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Configuring a Forklift Warning Light

Your lights must be set consistently across all vehicles in a facility

Forklift warning light distance

When it comes to pedestrian safety in warehouses, the problem is often one of attention span. Most experts agree that the key is training for both the pedestrians and forklift drivers, and that’s correct. Others will also point out the need to enhance that training with various facility and equipment upgrades. That’s why many companies have installed forklift warning lights, often called “blue lights”, that project a disc of light that precedes the forklift as it moves. Since the forklift is typically the most dangerous piece of equipment in any facility that uses it, these types of low-cost enhancements are sensible and easy.

The blue lights are highly effective in part because they are “disruptive”. Unlike tape or paint lines for traffic management, or static signage, they aren’t always there. They don’t mentally blend into the background as easily as safety precautions that are seen all day, every day by warehouse employees.

Since these lights are installed on so many forklifts, it’s important to understand exactly how they should be mounted for maximum effectiveness.

Recommended settings:

  • Recommended Placement: Front and Rear of the vehicle
  • Recommended Beam Pattern Intensity: 830+ Lux (on the ground)
  • Recommended Mounting Height: 6’8″ – 8’4″ (2.0m – 2.5m)
  • Recommended Beam Pattern Distance (from Vehicle): 14’9″ – 17’11” (4.5m – 5.5m)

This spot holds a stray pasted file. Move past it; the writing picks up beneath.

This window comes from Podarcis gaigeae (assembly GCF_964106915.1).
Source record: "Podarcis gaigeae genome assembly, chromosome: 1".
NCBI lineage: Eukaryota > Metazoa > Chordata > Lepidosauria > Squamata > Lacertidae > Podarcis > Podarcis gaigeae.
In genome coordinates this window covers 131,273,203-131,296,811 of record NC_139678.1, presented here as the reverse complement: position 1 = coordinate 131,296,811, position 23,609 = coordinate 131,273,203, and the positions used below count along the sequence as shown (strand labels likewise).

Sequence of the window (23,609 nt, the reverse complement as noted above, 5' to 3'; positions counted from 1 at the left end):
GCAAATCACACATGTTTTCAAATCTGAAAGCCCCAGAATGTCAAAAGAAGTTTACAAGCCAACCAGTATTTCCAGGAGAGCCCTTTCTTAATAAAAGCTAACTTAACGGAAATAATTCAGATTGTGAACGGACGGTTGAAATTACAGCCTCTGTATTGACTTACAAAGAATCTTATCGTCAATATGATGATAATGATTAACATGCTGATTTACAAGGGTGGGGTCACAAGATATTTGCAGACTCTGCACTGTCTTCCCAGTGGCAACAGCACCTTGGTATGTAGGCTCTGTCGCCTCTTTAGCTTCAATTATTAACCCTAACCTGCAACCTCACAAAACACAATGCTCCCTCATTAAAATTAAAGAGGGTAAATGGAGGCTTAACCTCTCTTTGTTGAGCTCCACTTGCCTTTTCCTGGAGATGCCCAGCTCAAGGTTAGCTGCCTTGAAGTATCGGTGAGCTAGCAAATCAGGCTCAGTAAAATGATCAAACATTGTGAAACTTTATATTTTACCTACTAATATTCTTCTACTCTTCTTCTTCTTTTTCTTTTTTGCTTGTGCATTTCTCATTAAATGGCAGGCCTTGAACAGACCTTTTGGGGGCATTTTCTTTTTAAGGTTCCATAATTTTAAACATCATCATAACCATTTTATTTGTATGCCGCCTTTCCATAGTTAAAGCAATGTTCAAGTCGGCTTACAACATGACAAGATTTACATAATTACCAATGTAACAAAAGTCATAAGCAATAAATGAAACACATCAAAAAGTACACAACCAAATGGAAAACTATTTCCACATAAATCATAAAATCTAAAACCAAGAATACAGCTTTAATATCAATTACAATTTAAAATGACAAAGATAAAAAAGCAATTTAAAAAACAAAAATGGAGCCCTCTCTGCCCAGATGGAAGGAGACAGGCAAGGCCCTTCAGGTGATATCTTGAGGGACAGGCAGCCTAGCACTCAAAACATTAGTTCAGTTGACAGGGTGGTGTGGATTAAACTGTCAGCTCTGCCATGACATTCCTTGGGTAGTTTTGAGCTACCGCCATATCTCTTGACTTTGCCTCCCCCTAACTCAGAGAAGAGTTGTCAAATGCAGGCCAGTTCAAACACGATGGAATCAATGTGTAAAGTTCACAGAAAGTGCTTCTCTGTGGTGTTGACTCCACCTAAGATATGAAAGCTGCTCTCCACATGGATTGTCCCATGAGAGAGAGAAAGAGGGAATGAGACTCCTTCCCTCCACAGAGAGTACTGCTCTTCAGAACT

It’s important that once you have installed the lights, that you check them for distance. If the light is tampered with, or moves, it can affect its distance. Pedestrians who are used to a certain “lead” distance will assume the forklifts are always set at that distance, so consistency of distance, and consistency across all vehicles is important.  A change in that distance can lead to dangerous assumptions on the part of pedestrians.


Scott Stone Cisco-Eagle's Director of Marketing. He has over 25 years of experience in the industry.

  • Dave Hoover

    I think one large concern is missed in the article that is as important as any comment made. That is how they should be wired. So that pedestrians don’t “tune them out” they should be wired so that the light is only on when the forklift is moving in that direction. So if you have them on the back, the light should be tied into a circuit like the back up alarm that only has it illuminated when in reverse. If the lights are in both directions then it could be wired into the directional controls of the truck to turn the lights on and off as needed. Leaving them on in all directions at all times is a real mistake and can create a “disco” in your warehouse, sending warnings when there is really no danger (as the truck drives away).

  • Dave, thanks for your comment! We currently recommend that lights be wired so that they are “always on.” As shipped from almost any provider (Cisco-Eagle included) they are very easy to install that way. Since the light is static when the truck isn’t moving, it really doesn’t catch the eye of a pedestrian and create the kind of “disco” visual clutter. That I’m aware of no one provides standard circuits that do what you are describing, but a skilled tech or mechanic can install lights so that they pigtail into existing reverse/tail lights. Even in the case of a forklift leaving an area (the light is moving away) you aren’t creating a false warning, as the pedestrian can clearly understand that a forklift has departed the area.

  • Marna

    Are there any guidance documents to help with pre-trip inspections to make sure the blue lights are set to the recommended beam distance?

    • Marna, I’m not aware of any documentation, but will see if I can find something. However, 15 to 17 feet is the typical application and can be measured when the forklift is started. Thanks!